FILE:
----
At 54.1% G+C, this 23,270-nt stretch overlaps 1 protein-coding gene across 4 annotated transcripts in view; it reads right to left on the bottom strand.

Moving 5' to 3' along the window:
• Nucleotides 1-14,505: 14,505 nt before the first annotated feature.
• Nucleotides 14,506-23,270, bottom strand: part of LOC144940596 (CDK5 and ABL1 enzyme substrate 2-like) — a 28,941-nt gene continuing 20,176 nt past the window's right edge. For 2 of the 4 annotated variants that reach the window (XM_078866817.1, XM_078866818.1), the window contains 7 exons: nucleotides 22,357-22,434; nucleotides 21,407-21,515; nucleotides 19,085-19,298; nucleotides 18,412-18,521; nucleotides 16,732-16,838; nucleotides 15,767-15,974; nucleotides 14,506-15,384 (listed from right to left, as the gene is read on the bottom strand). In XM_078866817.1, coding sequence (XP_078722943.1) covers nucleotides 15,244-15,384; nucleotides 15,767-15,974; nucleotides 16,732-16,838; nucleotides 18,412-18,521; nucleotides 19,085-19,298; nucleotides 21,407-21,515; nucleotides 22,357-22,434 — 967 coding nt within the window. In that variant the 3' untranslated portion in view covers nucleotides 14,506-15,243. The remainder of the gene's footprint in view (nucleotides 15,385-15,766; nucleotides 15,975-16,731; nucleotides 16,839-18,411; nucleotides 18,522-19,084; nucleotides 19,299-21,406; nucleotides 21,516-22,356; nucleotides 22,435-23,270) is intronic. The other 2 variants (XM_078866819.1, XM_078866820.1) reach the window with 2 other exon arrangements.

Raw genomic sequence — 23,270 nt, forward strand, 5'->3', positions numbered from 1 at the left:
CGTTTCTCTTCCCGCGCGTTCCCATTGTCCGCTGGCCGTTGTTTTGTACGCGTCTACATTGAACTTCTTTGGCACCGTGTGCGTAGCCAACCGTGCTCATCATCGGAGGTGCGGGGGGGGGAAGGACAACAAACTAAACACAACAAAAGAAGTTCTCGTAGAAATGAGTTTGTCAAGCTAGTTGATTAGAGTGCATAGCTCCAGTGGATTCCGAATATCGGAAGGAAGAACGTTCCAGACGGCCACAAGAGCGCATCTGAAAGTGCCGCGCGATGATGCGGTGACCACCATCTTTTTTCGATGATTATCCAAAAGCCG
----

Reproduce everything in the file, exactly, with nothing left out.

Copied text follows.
At 54.1% G+C, this 23,270-nt stretch overlaps 1 protein-coding gene across 4 annotated transcripts in view; it reads right to left on the bottom strand.

Moving 5' to 3' along the window:
• Nucleotides 1-14,505: 14,505 nt before the first annotated feature.
• Nucleotides 14,506-23,270, bottom strand: part of LOC144940596 (CDK5 and ABL1 enzyme substrate 2-like) — a 28,941-nt gene continuing 20,176 nt past the window's right edge. For 2 of the 4 annotated variants that reach the window (XM_078866817.1, XM_078866818.1), the window contains 7 exons: nucleotides 22,357-22,434; nucleotides 21,407-21,515; nucleotides 19,085-19,298; nucleotides 18,412-18,521; nucleotides 16,732-16,838; nucleotides 15,767-15,974; nucleotides 14,506-15,384 (listed from right to left, as the gene is read on the bottom strand). In XM_078866817.1, coding sequence (XP_078722943.1) covers nucleotides 15,244-15,384; nucleotides 15,767-15,974; nucleotides 16,732-16,838; nucleotides 18,412-18,521; nucleotides 19,085-19,298; nucleotides 21,407-21,515; nucleotides 22,357-22,434 — 967 coding nt within the window. In that variant the 3' untranslated portion in view covers nucleotides 14,506-15,243. The remainder of the gene's footprint in view (nucleotides 15,385-15,766; nucleotides 15,975-16,731; nucleotides 16,839-18,411; nucleotides 18,522-19,084; nucleotides 19,299-21,406; nucleotides 21,516-22,356; nucleotides 22,435-23,270) is intronic. The other 2 variants (XM_078866819.1, XM_078866820.1) reach the window with 2 other exon arrangements.

Raw genomic sequence — 23,270 nt, forward strand, 5'->3', positions numbered from 1 at the left:
CGTTTCTCTTCCCGCGCGTTCCCATTGTCCGCTGGCCGTTGTTTTGTACGCGTCTACATTGAACTTCTTTGGCACCGTGTGCGTAGCCAACCGTGCTCATCATCGGAGGTGCGGGGGGGGGAAGGACAACAAACTAAACACAACAAAAGAAGTTCTCGTAGAAATGAGTTTGTCAAGCTAGTTGATTAGAGTGCATAGCTCCAGTGGATTCCGAATATCGGAAGGAAGAACGTTCCAGACGGCCACAAGAGCGCATCTGAAAGTGCCGCGCGATGATGCGGTGACCACCATCTTTTTTCGATGATTATCCAAAAGCCG